Has the “torture porn” genre taken away the fun of seeing blood and gore and shocking the audience?
I don’t think it’s like that. It still has its power if you like the characters and you care about what happens to them. They can get a paper cut and you’d be like, “NOOOOOOO!!!” It’s not really about trying to top things. If that’s all you’re doing, if it’s all blood and no character and no story, then yeah you might as well get crazy with it. But if you’ve got good characters and a good story then it doesn’t really matter what happens. You’ll care about them no matter how bad or not bad it is.
The female character, played by Alice Braga, is not your typical action movie female. She’s not a damsel in distress, but she’s still afforded her female heart.
Yeah, she’s the heart of the movie. It was important to get that character right. For me in particular it’s a hard character to do, because it’s not done successfully much in these movies. And people were scared and were asking if we should even attempt it. But I think if you get it right, you get Sarah Conner in Terminator or Ripley in Alien, and you get a classic character. So it’s worth trying to write it as best you can and try to get a great character.
What was it like having all those great actors together on the same set?
It was fantastic. When Laurence showed up, everybody was so quiet and listening to his every word. He’s like that character. He’s been through it all in the acting world. It wasn’t hard for the other actors to believe that he was the coolest person on the planet. He just had that gravitas. It was amazing to watch him act and talk to him about movies. In the movie they’d be saying “How did you kill a Predator?” and offscreen we’d be asking “How did you do this movie role?” It was great to talk to him and to see the level of professionalism.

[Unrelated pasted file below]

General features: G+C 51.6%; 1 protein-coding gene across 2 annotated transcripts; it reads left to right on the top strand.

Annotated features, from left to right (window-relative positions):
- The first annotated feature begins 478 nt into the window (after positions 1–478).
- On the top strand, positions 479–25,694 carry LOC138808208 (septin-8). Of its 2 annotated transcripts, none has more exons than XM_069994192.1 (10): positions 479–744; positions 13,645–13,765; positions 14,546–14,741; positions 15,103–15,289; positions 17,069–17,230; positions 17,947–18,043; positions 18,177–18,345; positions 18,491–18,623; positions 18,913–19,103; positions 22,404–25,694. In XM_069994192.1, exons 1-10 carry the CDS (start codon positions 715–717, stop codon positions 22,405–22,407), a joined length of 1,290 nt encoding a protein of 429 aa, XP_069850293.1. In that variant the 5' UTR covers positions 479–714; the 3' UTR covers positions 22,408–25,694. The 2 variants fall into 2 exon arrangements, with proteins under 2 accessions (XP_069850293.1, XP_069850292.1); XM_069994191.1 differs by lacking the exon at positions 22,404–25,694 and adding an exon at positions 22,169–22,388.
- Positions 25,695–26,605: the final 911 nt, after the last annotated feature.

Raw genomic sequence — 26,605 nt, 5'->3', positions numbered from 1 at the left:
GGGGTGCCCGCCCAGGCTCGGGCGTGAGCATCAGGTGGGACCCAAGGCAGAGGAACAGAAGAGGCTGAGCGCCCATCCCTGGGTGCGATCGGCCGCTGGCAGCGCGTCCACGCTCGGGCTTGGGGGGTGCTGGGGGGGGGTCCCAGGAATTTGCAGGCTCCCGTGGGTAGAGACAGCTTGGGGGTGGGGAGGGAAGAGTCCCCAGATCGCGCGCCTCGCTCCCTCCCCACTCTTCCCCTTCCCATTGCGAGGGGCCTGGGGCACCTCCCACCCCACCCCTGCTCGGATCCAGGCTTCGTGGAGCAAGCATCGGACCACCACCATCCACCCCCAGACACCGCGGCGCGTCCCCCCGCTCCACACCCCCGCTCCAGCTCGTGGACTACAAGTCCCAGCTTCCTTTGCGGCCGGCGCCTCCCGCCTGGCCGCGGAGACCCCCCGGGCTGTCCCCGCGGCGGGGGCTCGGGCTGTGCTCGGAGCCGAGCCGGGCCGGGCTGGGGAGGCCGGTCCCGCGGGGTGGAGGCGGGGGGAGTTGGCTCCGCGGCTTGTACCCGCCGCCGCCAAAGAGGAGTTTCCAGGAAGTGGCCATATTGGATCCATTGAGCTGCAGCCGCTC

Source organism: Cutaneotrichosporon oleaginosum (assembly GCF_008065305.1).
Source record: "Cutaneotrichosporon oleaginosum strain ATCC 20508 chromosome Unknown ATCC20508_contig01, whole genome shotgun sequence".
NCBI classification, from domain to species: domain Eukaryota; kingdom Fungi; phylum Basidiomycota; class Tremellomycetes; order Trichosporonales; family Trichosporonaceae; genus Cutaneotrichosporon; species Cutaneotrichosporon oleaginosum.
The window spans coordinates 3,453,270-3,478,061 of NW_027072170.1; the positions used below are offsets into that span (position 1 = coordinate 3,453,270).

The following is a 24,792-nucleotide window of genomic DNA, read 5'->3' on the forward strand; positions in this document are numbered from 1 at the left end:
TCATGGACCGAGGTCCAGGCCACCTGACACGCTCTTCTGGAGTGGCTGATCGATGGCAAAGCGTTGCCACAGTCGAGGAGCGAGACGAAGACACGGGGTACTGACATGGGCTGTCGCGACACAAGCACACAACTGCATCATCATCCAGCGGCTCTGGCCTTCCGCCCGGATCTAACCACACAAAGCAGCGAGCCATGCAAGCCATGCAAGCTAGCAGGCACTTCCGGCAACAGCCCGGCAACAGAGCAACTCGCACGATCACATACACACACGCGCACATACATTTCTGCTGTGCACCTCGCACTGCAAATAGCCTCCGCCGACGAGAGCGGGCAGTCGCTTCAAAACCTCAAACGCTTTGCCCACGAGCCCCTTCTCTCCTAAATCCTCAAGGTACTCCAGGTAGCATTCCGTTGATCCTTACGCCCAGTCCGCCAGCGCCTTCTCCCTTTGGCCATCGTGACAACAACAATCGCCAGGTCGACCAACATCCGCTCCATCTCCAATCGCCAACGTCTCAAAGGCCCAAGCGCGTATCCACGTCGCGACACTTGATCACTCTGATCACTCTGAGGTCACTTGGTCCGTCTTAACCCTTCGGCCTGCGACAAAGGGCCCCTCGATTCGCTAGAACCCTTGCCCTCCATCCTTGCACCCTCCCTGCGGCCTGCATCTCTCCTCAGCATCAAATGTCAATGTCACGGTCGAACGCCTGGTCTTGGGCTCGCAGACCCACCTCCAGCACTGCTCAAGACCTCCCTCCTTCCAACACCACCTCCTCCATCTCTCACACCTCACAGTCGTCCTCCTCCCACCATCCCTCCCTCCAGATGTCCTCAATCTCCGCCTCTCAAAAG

Did you have any trouble shooting in the jungle?
Well, the jungle is never easy. It’s a very dangerous place to work. It’s muddy, there’s a lot of roots on the ground and with every step you could break your ankle. It’s not that it’s deadly; it’s just a pain in the ass. I was really afraid there would be injuries. Really dumb ones like someone slipping on a rock they didn’t notice that wasn’t anyone’s fault. It’s a dangerous terrain to just walk in, let alone carry around heavy equipment. But luckily no one was injured.
What did you do to differentiate Brody’s character from Arnold’s in the original film?
We knew that we were going for something different. We still felt that physically he needed to be as imposing as he could. I didn’t want him to look like a professional body builder because as a soldier he wouldn’t have time for that. He needed to look believable like he was truly a man of action and could hold his own in a fight. And even with all the muscles, that doesn’t mean you’ll win. Arnold didn’t win in the original film. The Predator blew himself up. So it wasn’t like that was going to save him. It had to be about intelligence and other kinds of ways of fighting.
How did you balance the humor and the tension?
We didn’t go for “joke” jokes. It was just the humor coming out of the situation and every day walking the line and seeing where it could be funny and where it couldn’t.
Did you feel you had to be careful not to make a parody?
Oh, yeah yeah. All the time. We tried to put in as many safety nets as we could so we’re covered either way.
Why did you choose to kill Danny Trejo so quickly?
Because you wouldn’t expect it! You know if Danny’s the first to go, then they’re all screwed. They don’t stand a chance now!
Robert Rodriguez’ Predators arrives on Blu-ray Disc and DVD on 1st November 2010.
While being interviewed in the US by Oprah Winfrey, JK Rowling stated that she “could definitely write an 8th, 9th 10th… I could easily”. JK Rowling went on to say how much she loved writing the books.
I for one would love to see some more of the magical world that JK Rowling has created and not necessarily the characters from the existing books. It’d be interesting to see if she does continue and how.
Harry Potter and the Deathly Hallows part I is released 19th November 2010.